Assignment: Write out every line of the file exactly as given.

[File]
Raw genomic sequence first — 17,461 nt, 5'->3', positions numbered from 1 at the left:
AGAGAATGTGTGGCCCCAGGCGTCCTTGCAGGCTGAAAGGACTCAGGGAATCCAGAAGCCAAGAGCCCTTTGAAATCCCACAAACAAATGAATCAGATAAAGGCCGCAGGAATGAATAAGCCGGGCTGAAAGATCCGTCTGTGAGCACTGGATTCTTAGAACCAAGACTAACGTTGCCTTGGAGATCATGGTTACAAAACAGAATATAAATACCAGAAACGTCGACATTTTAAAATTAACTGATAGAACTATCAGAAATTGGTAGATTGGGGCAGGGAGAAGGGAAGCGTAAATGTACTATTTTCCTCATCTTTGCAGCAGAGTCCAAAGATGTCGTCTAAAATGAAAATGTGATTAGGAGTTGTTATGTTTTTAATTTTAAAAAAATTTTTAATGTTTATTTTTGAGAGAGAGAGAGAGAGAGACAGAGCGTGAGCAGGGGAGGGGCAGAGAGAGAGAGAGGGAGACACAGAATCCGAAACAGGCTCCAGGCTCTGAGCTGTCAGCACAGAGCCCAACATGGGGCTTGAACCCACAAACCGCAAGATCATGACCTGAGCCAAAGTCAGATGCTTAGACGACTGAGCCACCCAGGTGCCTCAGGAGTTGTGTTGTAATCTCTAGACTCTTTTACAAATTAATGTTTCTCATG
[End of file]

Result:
Raw genomic sequence first — 17,461 nt, 5'->3', positions numbered from 1 at the left:
AGAGAATGTGTGGCCCCAGGCGTCCTTGCAGGCTGAAAGGACTCAGGGAATCCAGAAGCCAAGAGCCCTTTGAAATCCCACAAACAAATGAATCAGATAAAGGCCGCAGGAATGAATAAGCCGGGCTGAAAGATCCGTCTGTGAGCACTGGATTCTTAGAACCAAGACTAACGTTGCCTTGGAGATCATGGTTACAAAACAGAATATAAATACCAGAAACGTCGACATTTTAAAATTAACTGATAGAACTATCAGAAATTGGTAGATTGGGGCAGGGAGAAGGGAAGCGTAAATGTACTATTTTCCTCATCTTTGCAGCAGAGTCCAAAGATGTCGTCTAAAATGAAAATGTGATTAGGAGTTGTTATGTTTTTAATTTTAAAAAAATTTTTAATGTTTATTTTTGAGAGAGAGAGAGAGAGAGACAGAGCGTGAGCAGGGGAGGGGCAGAGAGAGAGAGAGGGAGACACAGAATCCGAAACAGGCTCCAGGCTCTGAGCTGTCAGCACAGAGCCCAACATGGGGCTTGAACCCACAAACCGCAAGATCATGACCTGAGCCAAAGTCAGATGCTTAGACGACTGAGCCACCCAGGTGCCTCAGGAGTTGTGTTGTAATCTCTAGACTCTTTTACAAATTAATGTTTCTCATG